Farhanes is located just 27 kilometers outside of Guatemala City, the most accessible of all Guatemalan coffee-producing regions. The appellation sits on a very unique plateau, part of the Guatemala chain of volcanoes that stretches from Mexico to El Salvador. There is a Pacaya volcano, the most active of Guatemala's three active volcanoes, which often adds rich volcanic ash to cover coffee-growing areas and increase the important mineral content of the soil. Also because of the volcano, Amatitlan Lake was formed, the third largest lake in Guatemala. In the high-altitude natural wilderness, Fahannes is also affected by active volcanic activity and the climate of the Pacific coast. The weather is completely different in the morning, noon and evening. Compared with other high-altitude coffee-producing regions, the plateau terrain of this region allows coffee to be grown on more than 50% of its land. Such good land conditions are probably why this place was chosen long ago by the Cakchiqueles as their agricultural center and later claimed as the territory of the Kingdom of Spain during the Spanish colonial period. Volcanic pumice soil, high altitude, abundant sunshine and fertile soil, abundant rainfall, variable humidity, and an active volcano have shaped the coffee in this production area to be extremely sweet, with stone fruit aroma and mellow body.
The dry season has strong sunshine. Although there are often clouds, fog and dew in the morning, the water vapor evaporates quickly, making the entire Fahannes Plateau almost dry by the sun. Havana Manor, located in the Fahannes production area, was founded by Don Gregorio Zamora in 1894. The Zamora family is committed to producing the highest quality coffee. After five generations of efforts by the manor family, Havana Manor is now cultivating new There are excellent experience and wisdom in variety technology, planting, harvesting, and micro-batch processing. At the same time, we also do our best to protect the environment, not only preserving the surrounding natural landscape and plants, but also setting up water-saving equipment and subsequent recycling of water for coffee processing.
Havana Estate is currently managed by the fifth generation of the estate family, actively bringing the positive influence of rich agricultural practices.
Havana Estate has won 19th, 9th and 11th place in the 2011 and 2016 Guatemala Cup of Excellence (COE) competitions (participating under the name of Santa Bárbara farm).
The estate not only has a large number of coffee trees, but also a washing plant that provides mature fruit for subsequent processing, and a bean roasting factory. In addition to processing the coffee beans of its own farm, it also assists other farms in providing follow-up processing services.
The main house in the manor is still quite well maintained, coupled with the uniqueness of its buildings and beautiful gardens, it is often rented as a venue for weddings and event gatherings.
In recent years, the production area of the manor has been almost completely renovated. At this stage, the manor is composed of various single-variety areas, with young but very strong coffee trees, all carefully selected through production volume and flavor in the cup out varieties.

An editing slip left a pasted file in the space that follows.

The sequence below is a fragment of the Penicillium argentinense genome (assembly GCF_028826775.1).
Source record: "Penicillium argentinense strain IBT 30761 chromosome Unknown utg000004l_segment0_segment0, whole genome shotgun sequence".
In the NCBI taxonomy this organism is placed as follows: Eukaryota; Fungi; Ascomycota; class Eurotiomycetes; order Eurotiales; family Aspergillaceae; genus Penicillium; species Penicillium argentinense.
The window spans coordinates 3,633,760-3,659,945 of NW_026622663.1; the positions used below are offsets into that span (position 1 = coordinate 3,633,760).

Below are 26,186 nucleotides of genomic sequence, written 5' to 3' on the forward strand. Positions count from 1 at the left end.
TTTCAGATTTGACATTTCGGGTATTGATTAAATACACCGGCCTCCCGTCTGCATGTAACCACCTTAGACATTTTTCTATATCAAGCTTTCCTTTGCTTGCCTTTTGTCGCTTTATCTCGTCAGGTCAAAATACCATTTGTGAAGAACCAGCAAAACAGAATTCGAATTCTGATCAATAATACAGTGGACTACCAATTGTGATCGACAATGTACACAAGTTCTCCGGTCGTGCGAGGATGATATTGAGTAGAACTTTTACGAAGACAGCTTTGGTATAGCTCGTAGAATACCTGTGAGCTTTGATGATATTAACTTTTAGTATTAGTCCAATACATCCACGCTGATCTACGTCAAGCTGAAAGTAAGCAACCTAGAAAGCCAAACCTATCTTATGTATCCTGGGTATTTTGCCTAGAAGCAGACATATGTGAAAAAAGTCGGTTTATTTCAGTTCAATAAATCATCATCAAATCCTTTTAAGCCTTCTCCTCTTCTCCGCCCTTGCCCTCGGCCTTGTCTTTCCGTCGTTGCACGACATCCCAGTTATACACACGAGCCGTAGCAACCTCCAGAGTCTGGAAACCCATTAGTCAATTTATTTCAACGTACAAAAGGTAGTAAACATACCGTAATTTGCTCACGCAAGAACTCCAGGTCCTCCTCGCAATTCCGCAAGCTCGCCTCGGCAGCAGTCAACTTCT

A lot of money has also been invested in the irrigation system in the manor, so that the system can greatly improve the quality control of the manor. First, chemical fertilizers are applied to coffee trees in a more efficient manner to provide higher value nutrients, and irrigation frequency is controlled to reduce stress on plants and more importantly to provide needed moisture during periods of low rainfall .
In addition, their washing processing plant has been renovated several times and now uses a new generation of coffee processing equipment, all machines are directly imported from Pinhalense in Brazil, including coffee cherry sorting machines, peeling machines, pectin mucous film removal machines and high-speed drying machines. These new machines Havana estates produce more consistent and stable quality, and raise the standard of single-variety coffee beans.
Women in the Coffee Industry
Many family members are involved in the day-to-day collaboration of the estate, whether in the wash or solar treatment plant, cupping or baking. As a woman in a family business, she has a very important position and influence in the manor. Maria Elena is a key member of the International Women's Coffee Association (IWCA), who work to promote a gender-friendly working environment on the estate.
Kindercoffee's project focuses on the family and children going to the manor together. The mother picks and works in the manor, and their children can participate in the tutorial activities prepared for them in the manor. KinderCoffee is an innovative project developed in cooperation with Anacafe, and after the successful implementation of Rabanales, it has been introduced to other Guatemalan estates.
There is no shortage of Havana estates that provide equal job opportunities for women. They believe that these women can have a better standard of living after they have financially independent working conditions.
- Name: Havana Manor Rabanales Farms
-Production area: Fraijanes
- Planting altitude: 1250-1700m
- Treatment method: washing treatment method
－Production Season: 2021-22 Crop
- Variety: Bourbon
- Annual rainfall: 2200mm
- Average temperature: 12-16 degrees Celsius
- Humidity: 70-90%
- Soil: Volcanic pumice
- Shade trees: Inga, Grevilea and native trees
- Moisture content: 10.8%
- Density: 814 g/L
- Flavor: almond, nut, chocolate, a little floral, pickled black pear, walnut, mild acidity